I have recently taken a Ridley Scott approach to a street photography and have revisited a project that I did roughly 18 months ago, shooting new content and re-editing existing images, with the biggest change being my decision to convert the images from B&W to colour. When I originally shot the Shadow Lines project I very much visualised it as B&W images, but I have shot exclusively in colour since then, including images that would very much fit into the Shadow Lines project, so decided to give them the colour treatment.
Before I go any further, I should probably talk a little bit about the original idea and why I originally shot it in B&W. Like many street photographers, the interplay between light and shadow interests me visually, with shafts of light cutting through dark shadows making for really dramatic images. As I shot the images over a period of time I found that what I really wanted was subjects bathed in light but framed in black shadows, which adds drama and a little abstraction to the images. I also felt that people momentarily passing through a bubble of light also reflects how people go through periods of darkness/light throughout the courses of their lives, whether that is mental or emotional etc. As these ideas coalesced into a project it was, at the time, obvious to me that B&W was the best medium to present in and colour wasn't really a consideration. At the time I think shooting in B&W lent a certain film-noir quality to them, which complimented the style and theme, but I have now done a complete u-turn and feel that the images are much stronger in colour. So why the sudden change?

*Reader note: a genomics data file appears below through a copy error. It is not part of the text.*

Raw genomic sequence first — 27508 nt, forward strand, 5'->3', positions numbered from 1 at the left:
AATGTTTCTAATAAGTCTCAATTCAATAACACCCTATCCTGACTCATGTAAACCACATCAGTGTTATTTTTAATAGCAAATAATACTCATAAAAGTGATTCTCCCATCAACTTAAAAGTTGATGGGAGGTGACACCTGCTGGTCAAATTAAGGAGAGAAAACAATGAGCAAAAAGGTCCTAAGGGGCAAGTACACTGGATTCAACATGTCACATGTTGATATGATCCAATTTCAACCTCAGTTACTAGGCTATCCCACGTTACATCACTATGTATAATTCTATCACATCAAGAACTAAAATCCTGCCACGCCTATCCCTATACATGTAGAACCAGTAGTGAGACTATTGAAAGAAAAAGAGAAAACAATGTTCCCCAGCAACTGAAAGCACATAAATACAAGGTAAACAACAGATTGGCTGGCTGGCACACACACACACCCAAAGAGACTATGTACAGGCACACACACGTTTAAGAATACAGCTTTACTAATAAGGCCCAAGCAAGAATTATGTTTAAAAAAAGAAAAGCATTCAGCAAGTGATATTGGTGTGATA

Well I have recently been reviewing images shot over the last few years, partly out of curiosity and partly because I was looking at images that I wanted to enter into the London Photo Festival, which I will talk about in a separate post. I started looking at the Shadow Lines project and felt that something was missing from the images.
I started off by creating a virtual copy of the first image (below) and converted it to colour. The themes still held true, but colour really brought the scene to life for me. I then looked at the crop, and found that changing it gave more depth and scope to the image. I have now begun the process of reviewing the whole project, converting to colour and reviewing the crops etc and am excited by the results.
Have you ever returned to an image/photography project months or even years later and no longer felt the connection to the work, and what did you do? Did you, like myself and Sir Ridley, with his many cuts of Blade Runner, review and re-edit, or do you think that once you have moved on from a project, it is best to leave the work as it is and invest the time and effort exploring new ideas and challenges?
Anyway, I will add the entire Shadow Lines project directors cut to my website in the coming weeks, but for now here are some examples of images that were part of the original project along side its colour counterpart.